Browse routes

With hundreds of routes to choose from, the National Cycle Network is a great way to discover the UK. 

  • This attractive route links Rugby and Leamington Spa passing pretty villages, wildlife reserves, reservoirs and canals. From the centre of Rugby, the route follows the Great Central Way, and soon passes two Wildlife Trust Sites: Ashlawn Cutting and Cock Robin Wood.

  • Marriott's Way provides a lovely green corridor from the heart of Norwich into the countryside along a disused railway.

  • This route connects Bilton, North Harrogate, and Knaresborough with Ripley on a fantastic 4 mile converted railway line. There are currrently unsigned on-road connections between Ripley and the Way of the Roses cycle route to the North and the stunning Yorkshire Dales to the west. 

  • An easy, traffic free ride that takes in three of Wales' most picturesque parks. At Hengoed you pass the magnificent ‘Wheel of Drams' artwork, an eight-metre high sculpture, constructed from old coal carts, known as ‘drams'.

  • Following the route of the former Buxton to Ashbourne railway line, the Tissington Trail runs from Ashbourne to Parsley Hay passing through the picturesque village of Tissington and the beautiful countryside of the Derbyshire Dales.

  • This ride in Mid Devon takes you from the bustling town of Tiverton to the picturesque village of Bampton.  On the way you pass the wonderfully gothic Knightshayes country estate, which is well worth a visit. 

  • Take in some of the best sights North-East London has to offer on this scenic canal side route that provides an entirely traffic-free route from Tottenham Hale all the way to Victoria Park.

  • This section of National Route 4 starts from the iconic Tower Bridge and weaves around the Thames through various parks and past docks, to Maritime Greenwich.

  • The route begins at the historic Tower of London, making this ideal for tourists and Londoners wanting to explore east London whilst avoiding busy roads.

  • This short route is wonderful if you want to get away from the crowds and enjoy the rugged mountains of southern Snowdonia.

  • This route offers an excellent, almost entirely traffic-free ride from the heart of Tonbridge alongside the River Medway, out into the countryside as far as the glorious buildings of Penshurst Place, some 5 miles to the west.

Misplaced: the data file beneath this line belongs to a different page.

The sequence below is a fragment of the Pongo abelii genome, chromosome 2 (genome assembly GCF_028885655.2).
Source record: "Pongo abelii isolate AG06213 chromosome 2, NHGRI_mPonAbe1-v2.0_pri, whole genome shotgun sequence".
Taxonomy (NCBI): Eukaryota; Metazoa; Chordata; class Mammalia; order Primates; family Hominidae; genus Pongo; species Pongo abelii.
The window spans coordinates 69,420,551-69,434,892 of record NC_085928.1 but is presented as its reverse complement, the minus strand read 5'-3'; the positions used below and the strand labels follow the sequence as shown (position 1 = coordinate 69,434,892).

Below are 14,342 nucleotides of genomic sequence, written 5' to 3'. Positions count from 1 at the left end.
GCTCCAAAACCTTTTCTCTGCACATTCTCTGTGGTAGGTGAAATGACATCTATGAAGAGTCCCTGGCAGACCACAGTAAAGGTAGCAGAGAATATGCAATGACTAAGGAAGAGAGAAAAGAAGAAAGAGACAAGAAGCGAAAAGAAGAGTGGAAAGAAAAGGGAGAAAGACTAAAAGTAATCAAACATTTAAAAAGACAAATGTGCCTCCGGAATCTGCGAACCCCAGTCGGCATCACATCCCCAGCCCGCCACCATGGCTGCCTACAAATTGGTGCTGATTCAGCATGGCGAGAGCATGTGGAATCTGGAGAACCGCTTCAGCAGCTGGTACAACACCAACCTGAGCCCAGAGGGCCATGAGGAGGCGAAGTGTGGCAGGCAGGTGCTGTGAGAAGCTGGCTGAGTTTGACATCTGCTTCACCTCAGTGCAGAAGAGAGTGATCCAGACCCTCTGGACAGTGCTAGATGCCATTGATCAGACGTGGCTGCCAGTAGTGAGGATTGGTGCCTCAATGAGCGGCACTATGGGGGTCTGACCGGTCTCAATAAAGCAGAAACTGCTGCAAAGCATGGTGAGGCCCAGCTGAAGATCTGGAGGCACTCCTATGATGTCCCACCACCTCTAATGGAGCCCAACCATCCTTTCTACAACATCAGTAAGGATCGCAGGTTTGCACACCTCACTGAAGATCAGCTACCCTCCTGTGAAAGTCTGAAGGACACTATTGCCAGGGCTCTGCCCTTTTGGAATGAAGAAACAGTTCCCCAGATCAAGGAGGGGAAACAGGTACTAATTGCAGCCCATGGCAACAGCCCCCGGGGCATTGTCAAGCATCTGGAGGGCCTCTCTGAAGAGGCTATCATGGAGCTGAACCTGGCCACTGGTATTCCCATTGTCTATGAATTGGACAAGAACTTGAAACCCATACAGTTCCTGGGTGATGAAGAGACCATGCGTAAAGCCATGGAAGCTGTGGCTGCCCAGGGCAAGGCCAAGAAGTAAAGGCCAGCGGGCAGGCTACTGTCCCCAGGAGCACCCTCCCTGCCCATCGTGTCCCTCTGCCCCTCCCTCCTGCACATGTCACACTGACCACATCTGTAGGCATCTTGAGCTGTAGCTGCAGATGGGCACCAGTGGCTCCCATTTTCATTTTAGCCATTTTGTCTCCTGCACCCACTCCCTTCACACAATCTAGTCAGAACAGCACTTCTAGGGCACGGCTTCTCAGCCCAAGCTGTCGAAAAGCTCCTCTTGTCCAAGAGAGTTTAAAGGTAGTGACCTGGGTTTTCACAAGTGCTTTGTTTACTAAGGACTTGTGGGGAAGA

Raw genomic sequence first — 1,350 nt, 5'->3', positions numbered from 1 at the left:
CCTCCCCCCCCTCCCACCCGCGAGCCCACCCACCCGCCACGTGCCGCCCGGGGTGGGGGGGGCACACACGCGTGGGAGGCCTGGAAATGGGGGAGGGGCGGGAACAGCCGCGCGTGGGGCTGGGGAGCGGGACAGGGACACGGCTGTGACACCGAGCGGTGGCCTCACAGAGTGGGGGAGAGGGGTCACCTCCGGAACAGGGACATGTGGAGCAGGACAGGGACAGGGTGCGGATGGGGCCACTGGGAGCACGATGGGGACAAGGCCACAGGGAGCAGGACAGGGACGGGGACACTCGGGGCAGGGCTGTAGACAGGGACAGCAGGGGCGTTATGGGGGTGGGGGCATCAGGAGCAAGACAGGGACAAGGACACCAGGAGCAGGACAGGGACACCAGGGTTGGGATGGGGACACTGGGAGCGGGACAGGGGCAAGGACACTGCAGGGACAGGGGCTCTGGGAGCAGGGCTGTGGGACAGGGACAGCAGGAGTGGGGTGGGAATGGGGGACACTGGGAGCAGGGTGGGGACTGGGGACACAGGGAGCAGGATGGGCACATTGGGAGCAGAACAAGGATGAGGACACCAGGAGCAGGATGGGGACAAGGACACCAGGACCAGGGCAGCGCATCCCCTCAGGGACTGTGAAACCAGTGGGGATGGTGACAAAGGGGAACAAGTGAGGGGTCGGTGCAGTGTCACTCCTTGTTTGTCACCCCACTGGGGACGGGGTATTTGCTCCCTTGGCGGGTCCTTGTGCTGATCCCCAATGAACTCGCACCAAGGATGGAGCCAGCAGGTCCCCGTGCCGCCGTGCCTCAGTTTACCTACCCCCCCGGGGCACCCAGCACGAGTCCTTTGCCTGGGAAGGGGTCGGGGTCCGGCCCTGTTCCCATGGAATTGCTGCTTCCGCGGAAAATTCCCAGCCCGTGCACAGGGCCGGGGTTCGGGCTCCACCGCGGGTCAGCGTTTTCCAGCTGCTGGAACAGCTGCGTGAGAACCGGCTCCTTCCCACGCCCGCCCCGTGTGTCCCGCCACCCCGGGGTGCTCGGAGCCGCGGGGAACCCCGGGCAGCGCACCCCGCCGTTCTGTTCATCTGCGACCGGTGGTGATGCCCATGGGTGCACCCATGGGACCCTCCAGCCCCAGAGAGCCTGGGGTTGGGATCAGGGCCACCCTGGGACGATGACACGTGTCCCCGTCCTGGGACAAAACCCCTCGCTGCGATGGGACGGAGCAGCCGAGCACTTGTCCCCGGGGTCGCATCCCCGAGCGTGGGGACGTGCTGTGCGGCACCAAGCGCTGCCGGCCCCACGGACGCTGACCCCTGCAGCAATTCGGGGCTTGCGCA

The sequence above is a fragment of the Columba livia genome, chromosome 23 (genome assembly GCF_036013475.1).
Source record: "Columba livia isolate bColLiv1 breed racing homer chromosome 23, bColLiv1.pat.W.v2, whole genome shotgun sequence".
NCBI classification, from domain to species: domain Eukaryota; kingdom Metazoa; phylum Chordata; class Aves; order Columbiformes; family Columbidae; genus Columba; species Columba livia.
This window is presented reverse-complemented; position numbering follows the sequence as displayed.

• This route in the London Borough of Richmond takes you along attractive riverside paths and through one of London's Royal Parks. 

  • The ride begins in front of Buckingham Palace on the forecourt - cycling isn't allowed here, so please walk your bike to the start of the segregated cycle route between the southern edge of Green Park and Constitution Hill. Constitution Hill and The Mall are both closed to motor traffic on a Sunday, making it the most peaceful day to ride along this section.

  • A gem of a route along Route 47 of the Celtic Trail that takes in stunning country parks, breath-taking Valleys views, 2 superb artworks and an impressive 19th century railway viaduct.

  • A 77km linear cycle trail between Maghery, Co Armagh and Clones Co Monaghan.

  • This fantastic route stretches from the centre of historic Edinburgh, all the way to Falkirk, where you can experience the impressive Falkirk Wheel in action. 

  • This route links the Union Canal in Linlithgow with the Falkirk Wheel, which allows boats to be transferred to the Clye & Forth Canal.

  • The route starts in Linlithgow on the Union Canal close to the Railway Station and the Linlithgow Canal Centre. Beyond Linlithgow, the route is mainly rural following the towpath east along the northern bank of the canal, close by Niddry Castle, through Broxburn and over the Almond Aqueduct.

  • This gentle ride takes you between two fascinating places, there are no major climbs, and you can take the train back to your starting point.

  • At eight miles long, this route is perfect for a long walk or a comfortable bike ride. It's flat, suitable for children and there are plenty of stopping points and places of interest along the way. The route follows National Route 61 through the Colne Valley, which feels like the first part of real countryside on London's western fringe.

  • The Wandle Trail is a fantastic, mainly traffic-free, route that follows the River Wandle from its mouth with the River Thames in Wandsworth, through three boroughs to Croydon, where local transport links offer a perfect finishing point for those with tired legs. The 12 mile route offers a great day out for people of all ages, for those on foot and on bike.

  • This route is an easy-to-follow ride or walk from the residential area of Wanstead right into the heart of Stratford, meaning that locals heading to the shops or continuing into town can easily avoid the traffic.

  • The ride begins in central Edinburgh, travelling down the traffic-free route beside the Water of Leith, whose waters rise in the Pentland Hills and flow into the Firth of Forth at Leith. You'll travel down to Balerno High School, which can be reached via quiet roads from the stations at Curriehill or Kirknewton.

  • This route travels from Lincoln and passes Washingborough, Bardney and Southrey on the way to Kirkstead Bridge. Here, you can take roads into the village of Woodhall Spa or continue on the Water Rail Way to Langrick Bridge and Boston.

  • The Waterlink Way is an established part of the National Cycle Network, connecting a number of parks and green spaces in South East London while following the Pool and Ravensbourne Rivers. The route is very accessible, with a large number of stations on route, allowing the distance cycled to be easily tailored to meet your needs.

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